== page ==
• Following intake and eligibility our first visit with the family is an overview of EI, rights/safeguards, and the ecomap. This is a critical moment in setting the stage for EI…explaining how infants and toddlers learn (in everyday routines) and that intervention takes place BETWEEN visits of the specialists. The Routines-Based Interview is generally scheduled for the next visit, or whenever the family can block out two full uninterrupted hours. When we were first trained by Dr McWilliam our entire staff balked at that time-commitment. We have since found the time is well-spent and yields incredible insights. Even the most quiet word-less primary caregivers become engaged and talkative, given the structure of the interview. This visit is followed by the development of the IFSP. Yes, the 45 day timeline pushes us hard but every one of us agrees that the benefits for children and families far outweigh the upfront sacrifice in time.

        • Thanks, David. This is really interesting. It sounds like you have several visits before the IFSP. I like the idea of really getting to know the child and family more before you write the plan. Surely that would result in a better, more meaningful IFSP. Thanks for sharing!

  4. What other suggestions do you have for this team? What would you do if you were Will or one of the service providers?

    If I were a service provider in Will’s shoes, I would try my best to let Malika know how important her input is for making decisions about her son’s IFSP plan. Furthermore, I would try my best to support Malika’s decisions and let her know how important of a member she is on the IFSP team. Moreover, I would try to alleviate any fears that Malika was having in any way that I could while highlighting her family’s strengths to increase her confidence. Finally, in regards to the options, I would take option #2 and try my best to be responsive to Malika’s needs in order to help her effectively participate in the creation of the IFSP plan. I would also try to ask for Malika’s input whenever possible when making important decisions for her family’s IFSP plan.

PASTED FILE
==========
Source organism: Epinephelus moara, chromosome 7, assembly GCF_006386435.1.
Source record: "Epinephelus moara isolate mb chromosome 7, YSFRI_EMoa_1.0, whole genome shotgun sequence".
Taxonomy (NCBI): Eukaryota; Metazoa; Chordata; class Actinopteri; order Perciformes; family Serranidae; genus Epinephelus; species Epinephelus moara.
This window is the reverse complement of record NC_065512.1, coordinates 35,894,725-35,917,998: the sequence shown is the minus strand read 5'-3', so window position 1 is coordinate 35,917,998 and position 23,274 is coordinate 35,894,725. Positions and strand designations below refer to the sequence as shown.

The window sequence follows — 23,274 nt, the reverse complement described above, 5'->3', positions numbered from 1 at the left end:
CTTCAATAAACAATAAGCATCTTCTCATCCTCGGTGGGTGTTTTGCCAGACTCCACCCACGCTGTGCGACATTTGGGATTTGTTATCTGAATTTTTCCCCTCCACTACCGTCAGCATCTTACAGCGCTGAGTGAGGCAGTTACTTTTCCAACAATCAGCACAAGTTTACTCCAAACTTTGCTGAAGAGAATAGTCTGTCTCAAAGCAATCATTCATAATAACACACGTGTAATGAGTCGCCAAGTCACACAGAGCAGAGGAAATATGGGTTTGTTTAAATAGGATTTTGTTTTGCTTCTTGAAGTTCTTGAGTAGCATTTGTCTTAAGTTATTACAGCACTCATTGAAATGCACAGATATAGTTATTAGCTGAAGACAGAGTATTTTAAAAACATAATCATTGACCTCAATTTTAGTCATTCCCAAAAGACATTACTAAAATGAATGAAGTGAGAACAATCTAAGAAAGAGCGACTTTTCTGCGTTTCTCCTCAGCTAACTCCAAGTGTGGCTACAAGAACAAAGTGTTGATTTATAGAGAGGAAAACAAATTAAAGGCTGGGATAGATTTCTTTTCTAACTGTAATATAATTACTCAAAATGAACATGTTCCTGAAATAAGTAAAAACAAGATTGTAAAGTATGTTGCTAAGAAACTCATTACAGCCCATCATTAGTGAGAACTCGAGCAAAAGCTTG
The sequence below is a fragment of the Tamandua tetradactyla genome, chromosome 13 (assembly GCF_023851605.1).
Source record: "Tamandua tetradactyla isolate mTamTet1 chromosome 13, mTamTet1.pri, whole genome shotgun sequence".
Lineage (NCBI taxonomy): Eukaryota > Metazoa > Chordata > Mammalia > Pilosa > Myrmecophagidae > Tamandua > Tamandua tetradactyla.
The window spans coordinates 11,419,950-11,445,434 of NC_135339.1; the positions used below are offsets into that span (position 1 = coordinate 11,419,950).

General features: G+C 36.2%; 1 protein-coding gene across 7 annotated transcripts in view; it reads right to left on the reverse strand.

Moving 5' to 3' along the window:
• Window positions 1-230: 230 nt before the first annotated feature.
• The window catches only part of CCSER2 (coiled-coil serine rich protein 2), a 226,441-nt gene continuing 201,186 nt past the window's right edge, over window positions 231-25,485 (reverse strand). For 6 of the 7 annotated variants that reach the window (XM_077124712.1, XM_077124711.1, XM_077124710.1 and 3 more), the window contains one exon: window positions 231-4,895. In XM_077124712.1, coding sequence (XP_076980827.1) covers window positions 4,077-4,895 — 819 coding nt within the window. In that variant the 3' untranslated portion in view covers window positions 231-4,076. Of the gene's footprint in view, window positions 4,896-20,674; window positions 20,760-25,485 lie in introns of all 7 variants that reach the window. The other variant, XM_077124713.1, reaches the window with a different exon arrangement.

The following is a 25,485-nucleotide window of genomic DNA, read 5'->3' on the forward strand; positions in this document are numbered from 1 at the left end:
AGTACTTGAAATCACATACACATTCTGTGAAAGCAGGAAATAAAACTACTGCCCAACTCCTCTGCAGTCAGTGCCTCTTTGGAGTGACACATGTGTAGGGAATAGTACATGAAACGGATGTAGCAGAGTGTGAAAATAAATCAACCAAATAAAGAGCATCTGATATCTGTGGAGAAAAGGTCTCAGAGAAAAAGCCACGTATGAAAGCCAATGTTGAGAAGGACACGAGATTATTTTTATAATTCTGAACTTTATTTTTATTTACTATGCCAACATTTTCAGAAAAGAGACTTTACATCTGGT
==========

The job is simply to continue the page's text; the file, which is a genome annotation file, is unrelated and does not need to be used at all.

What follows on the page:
• Thanks Ethan. Emphasizing the mother as an equal team member with valuable input and an essential role in writing her child’s IFSP is so important!

  5. If I were one of the service providers I would go with option 2 because this option is more family oriented which is what these services are based on. It should be focused on the dyadic relationship between the parent and child. If the mother feels overwhelmed then her mental state should be balanced before moving on to the IFSP. Simply just choosing the plan without the parents input would not help Malika feel included in her own child’s treatment which is not okay. This also would make it to where the plan does not include any of the goals Malika hopes her child will accomplish.